The aim of immunotherapy - also commonly referred to as antibody therapy - (as with any maintenance therapy) is to keep your child in remission and keep the cancer away.

It helps the body’s own defences to turn against the neuroblastoma cells using antibodies.

This should hopefully stop the cancer from returning as the body will learn to recognise and kill the cells.

After immunotherapy, some families look towards clinical trials to do even more to try and stop a relapse.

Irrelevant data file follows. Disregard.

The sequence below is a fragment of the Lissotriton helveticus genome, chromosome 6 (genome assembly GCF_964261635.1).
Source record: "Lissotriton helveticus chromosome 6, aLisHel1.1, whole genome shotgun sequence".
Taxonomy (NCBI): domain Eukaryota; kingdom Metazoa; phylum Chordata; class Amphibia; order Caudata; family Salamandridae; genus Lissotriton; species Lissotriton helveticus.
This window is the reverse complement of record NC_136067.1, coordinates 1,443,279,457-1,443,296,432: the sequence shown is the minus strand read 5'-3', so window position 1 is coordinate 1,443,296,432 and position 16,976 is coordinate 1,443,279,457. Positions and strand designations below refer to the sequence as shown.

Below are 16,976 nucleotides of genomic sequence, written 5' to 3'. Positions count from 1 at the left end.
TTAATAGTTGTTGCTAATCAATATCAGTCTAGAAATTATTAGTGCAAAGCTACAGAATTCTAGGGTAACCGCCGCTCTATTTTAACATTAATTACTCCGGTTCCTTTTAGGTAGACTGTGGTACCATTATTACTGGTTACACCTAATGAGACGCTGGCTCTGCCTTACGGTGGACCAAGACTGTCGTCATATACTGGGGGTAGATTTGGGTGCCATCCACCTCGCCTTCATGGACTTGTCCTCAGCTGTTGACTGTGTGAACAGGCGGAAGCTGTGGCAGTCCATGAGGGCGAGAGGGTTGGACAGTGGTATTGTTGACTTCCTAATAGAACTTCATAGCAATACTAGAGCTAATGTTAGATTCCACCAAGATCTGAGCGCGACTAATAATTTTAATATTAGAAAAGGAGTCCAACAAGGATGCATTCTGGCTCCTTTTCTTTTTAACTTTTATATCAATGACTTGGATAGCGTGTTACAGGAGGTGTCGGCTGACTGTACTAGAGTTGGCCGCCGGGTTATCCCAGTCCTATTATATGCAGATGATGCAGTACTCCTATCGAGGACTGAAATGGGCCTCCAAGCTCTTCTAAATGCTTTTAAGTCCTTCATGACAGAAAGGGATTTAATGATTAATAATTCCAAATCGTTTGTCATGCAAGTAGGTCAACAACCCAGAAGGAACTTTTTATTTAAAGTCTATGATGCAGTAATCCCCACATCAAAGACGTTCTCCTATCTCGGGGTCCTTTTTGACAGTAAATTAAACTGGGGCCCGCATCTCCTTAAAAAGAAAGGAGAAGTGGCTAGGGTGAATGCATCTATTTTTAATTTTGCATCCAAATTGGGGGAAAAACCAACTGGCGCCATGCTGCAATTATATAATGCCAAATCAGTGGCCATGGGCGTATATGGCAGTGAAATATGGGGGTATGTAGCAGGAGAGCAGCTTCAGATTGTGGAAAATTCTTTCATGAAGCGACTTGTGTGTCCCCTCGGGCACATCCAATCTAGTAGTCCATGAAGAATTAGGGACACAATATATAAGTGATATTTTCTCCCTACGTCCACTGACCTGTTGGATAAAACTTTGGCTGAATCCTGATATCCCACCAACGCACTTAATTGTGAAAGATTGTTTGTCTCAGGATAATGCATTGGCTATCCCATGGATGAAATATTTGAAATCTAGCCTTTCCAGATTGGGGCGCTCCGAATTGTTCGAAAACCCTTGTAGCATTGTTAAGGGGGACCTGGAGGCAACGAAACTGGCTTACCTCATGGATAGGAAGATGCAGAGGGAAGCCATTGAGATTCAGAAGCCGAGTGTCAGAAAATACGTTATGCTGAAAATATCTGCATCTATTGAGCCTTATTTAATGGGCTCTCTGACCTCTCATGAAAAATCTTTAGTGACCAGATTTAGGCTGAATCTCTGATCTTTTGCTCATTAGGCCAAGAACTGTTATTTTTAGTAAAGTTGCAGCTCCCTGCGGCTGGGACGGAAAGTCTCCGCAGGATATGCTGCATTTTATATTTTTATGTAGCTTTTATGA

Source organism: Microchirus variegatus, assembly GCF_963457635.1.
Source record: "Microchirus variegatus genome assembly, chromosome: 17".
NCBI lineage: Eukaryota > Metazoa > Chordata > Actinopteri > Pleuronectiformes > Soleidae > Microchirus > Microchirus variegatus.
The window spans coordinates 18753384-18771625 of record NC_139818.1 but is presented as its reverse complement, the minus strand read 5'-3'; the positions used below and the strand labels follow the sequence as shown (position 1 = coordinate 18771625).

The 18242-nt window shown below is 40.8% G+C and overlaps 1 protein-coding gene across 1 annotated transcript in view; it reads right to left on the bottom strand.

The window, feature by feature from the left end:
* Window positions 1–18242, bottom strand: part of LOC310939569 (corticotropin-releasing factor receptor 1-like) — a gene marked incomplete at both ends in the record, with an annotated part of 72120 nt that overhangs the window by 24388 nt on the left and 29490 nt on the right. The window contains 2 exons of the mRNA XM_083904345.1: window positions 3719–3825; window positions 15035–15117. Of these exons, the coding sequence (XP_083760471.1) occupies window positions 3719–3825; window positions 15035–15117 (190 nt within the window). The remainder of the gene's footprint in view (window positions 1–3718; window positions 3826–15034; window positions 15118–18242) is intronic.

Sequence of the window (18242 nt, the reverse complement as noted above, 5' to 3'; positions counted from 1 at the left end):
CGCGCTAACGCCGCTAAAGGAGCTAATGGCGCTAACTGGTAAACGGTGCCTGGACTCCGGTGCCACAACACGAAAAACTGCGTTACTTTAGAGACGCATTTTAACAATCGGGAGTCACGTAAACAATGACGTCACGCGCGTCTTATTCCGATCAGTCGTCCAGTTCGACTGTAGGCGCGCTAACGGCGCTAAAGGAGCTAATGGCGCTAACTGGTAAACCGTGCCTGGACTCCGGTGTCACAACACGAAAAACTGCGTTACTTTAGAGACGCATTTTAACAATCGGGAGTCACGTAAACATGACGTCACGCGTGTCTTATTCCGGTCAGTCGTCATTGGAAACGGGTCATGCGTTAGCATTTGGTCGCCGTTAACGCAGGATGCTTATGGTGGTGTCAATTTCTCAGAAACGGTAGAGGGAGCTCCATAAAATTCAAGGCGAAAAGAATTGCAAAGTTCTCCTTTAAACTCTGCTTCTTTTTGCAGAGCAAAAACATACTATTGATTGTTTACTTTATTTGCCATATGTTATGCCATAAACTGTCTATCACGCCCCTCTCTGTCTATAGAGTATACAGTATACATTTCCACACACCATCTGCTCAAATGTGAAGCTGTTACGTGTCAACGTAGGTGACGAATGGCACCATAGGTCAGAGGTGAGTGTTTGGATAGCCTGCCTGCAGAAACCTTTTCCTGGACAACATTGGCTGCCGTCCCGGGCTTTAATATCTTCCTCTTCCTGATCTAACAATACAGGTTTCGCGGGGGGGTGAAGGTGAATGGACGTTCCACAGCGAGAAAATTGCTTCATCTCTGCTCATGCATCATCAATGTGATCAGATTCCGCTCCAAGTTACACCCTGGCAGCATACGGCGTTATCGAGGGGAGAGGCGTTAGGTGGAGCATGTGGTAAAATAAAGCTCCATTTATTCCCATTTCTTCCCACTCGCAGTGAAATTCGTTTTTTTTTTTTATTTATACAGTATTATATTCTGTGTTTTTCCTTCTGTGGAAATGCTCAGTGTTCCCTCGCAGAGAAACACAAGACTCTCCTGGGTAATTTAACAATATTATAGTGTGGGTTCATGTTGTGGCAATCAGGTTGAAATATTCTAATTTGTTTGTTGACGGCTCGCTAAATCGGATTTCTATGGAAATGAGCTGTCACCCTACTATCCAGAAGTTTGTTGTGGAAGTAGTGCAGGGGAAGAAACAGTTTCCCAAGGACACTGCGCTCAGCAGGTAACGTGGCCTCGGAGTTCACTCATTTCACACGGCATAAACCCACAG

Immunotherapy is given into the bloodstream and lasts for six months.


The antibody used for neuroblastoma is called anti-GD2 and researchers had been testing a type called dinutuximab beta. GD2 is the substance found on the surface of many neuroblastoma cells.

Solving Kids’ Cancer worked alongside a range of other charities to push for the outcome of NICE recommending the life-saving drug for NHS use in England and Wales. Read our statement here.